Sheikh Hamed Al-`Ali, instructor of Islamic Heritage at the Faculty of Education, Kuwait and Imam of Dahiat As-Sabahiyya Mosque, states that: Kufr and Shirk sometimes have the same meaning and sometimes are different. If they are mentioned in the same context, then each one of them has a separate meaning, i.e. Kufr would mean to deny or disbelieve in something that entails leaving Islam such as Salah (Prayer), Zakah (obligatory charity) and everything whose obligation has been established by scholarly consensus (Ijma`), or denying things that entail apostasy from Islam such as worshipping another god other than Allah. Mainly Kufr means denial or rejection of Allah’s Divinity.
Shirk – if mentioned with Kufr in the same context –means associating other partners with Allah, the Almighty. However, if each one of them is mentioned in different context, they would have the same meanings and implications. Thus a Kafir can be called a Mushrik since he or she has taken another god other than Allah. Allah the Almighty says in the Qur’an: (Hast thou seen him who maketh his desire his god.) (Al-Jathiyah: 23) By the same token a Mushrik may be called Kafir since he or she has denied with his saying, action, or thought the Oneness of Allah. The same applies to Islam and Iman; both bear the same meaning even if they are mentioned in different contexts. An example of this is the hadith of the Prophet: “A Muslim is he from whose hand and tongue the Muslims are safe.” (Reported by Muslim). The “Muslim” here means Mu’min (a believer). And the hadith: “Iman (Faith) has over seventy branches, the most excellent of which is to bear witness that there is no god but Allah, and the lowest of which is the removal of hazardous substances from road.” (Reported by Muslim). Iman here means Islam.
But if they are mentioned in the same context, then each of them would have a different meaning. An example of this is the hadith reported by Ibn `Umar that Jabril (peace and blessings be upon him) came to the Prophet (peace and blessings be upon him) and said: “Muhammad, tell me about Islam.’ The Messenger of Allah (peace and blessings be upon him) said: `Islam is to testify there is no god but Allah and that Muhammad is the Messenger of Allah, and to perform Prayer, give Zakah, fast in Ramadan, and perform the pilgrimage to the House (in Makkah) if you can afford the journey.’ He (Jabril) said: `You have spoken the truth,’ and we were surprised that he was doing both the questioning and approving the answer. Then he said: `Tell me about true faith (Iman), ‘ and the Prophet (peace and blessings be upon him) answered: `It is to believe in Allah, His angels, His inspired Books, His messengers, the Last Day, and in destiny, its good and evil.”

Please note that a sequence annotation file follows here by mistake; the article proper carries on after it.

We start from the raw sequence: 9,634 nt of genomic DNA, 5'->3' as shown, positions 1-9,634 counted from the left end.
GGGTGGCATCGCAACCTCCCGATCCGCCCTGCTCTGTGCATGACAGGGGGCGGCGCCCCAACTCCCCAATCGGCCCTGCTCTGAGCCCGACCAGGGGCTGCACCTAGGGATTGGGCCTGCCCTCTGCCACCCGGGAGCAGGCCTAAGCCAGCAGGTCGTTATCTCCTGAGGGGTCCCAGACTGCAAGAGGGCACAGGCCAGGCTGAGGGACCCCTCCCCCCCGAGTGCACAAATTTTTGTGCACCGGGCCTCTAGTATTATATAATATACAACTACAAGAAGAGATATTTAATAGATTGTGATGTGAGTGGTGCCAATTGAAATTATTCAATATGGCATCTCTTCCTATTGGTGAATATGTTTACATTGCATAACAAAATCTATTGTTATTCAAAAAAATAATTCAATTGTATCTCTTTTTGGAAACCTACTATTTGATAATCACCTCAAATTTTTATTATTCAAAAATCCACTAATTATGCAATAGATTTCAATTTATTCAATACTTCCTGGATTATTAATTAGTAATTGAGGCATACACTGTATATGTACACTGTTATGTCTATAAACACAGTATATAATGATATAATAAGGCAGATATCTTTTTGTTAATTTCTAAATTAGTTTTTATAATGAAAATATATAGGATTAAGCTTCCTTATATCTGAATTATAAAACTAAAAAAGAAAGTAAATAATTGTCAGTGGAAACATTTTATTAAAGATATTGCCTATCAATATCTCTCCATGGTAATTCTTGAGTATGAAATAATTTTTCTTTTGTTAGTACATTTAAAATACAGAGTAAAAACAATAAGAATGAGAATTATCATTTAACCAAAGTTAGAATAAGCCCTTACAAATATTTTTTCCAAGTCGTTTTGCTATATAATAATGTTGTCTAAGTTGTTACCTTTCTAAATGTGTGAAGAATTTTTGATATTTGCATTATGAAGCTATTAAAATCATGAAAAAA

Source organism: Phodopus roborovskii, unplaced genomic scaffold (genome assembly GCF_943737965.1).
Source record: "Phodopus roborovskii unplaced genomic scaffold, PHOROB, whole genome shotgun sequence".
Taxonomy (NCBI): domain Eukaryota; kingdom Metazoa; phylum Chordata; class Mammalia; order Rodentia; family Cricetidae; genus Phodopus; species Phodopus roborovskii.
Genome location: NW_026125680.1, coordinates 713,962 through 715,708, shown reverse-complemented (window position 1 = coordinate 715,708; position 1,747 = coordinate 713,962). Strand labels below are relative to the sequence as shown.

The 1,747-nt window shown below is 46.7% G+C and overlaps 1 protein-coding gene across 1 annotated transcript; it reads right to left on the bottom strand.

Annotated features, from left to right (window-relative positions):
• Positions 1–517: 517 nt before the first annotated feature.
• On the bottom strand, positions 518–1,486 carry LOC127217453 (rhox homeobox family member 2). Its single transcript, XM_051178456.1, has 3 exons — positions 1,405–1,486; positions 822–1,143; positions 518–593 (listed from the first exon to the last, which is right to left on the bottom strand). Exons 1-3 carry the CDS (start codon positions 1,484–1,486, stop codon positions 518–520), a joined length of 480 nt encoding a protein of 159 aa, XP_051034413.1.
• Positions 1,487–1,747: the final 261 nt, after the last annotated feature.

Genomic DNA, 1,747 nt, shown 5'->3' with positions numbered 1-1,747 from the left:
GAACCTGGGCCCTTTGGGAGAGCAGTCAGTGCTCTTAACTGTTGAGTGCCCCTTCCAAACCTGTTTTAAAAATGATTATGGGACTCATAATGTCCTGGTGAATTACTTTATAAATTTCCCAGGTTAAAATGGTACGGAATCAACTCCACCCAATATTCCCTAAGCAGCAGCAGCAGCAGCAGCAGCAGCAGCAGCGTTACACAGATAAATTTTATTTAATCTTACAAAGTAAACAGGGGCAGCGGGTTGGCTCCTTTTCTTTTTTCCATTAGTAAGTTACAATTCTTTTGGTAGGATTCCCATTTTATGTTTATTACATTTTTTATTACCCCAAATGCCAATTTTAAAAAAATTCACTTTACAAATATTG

In this hadith, the word Iman means the belief that is reposed in the heart, while the word Islam implies the complete surrender to Allah, reflected through the religious observances and one’s actions. That is why the Prophet (peace and blessings be upon him) defined Islam as “to testify that there is no god but Allah and that Muhammad is the Messenger of Allah, and to perform Prayer, give Zakah, fast in Ramadan, and perform the pilgrimage to the House (in Makkah) if you can afford the journey.’ And he (peace and blessings be upon him) defined Iman as “to believe in Allah, His angels, His inspired Books, His messengers, the Last Day, and in destiny, its good and evil.” However, Iman is not valid unless it’s reflected through action, but it is not a condition that one has to be fully obedient and surrendering to Allah in everything so that he or she can be called a believer. That is why we consider the people who commit major sins as sinful Muslims. Likewise, Islam is not valid unless one believes in the religion and has conviction in his/her heart, and the same applies to Iman.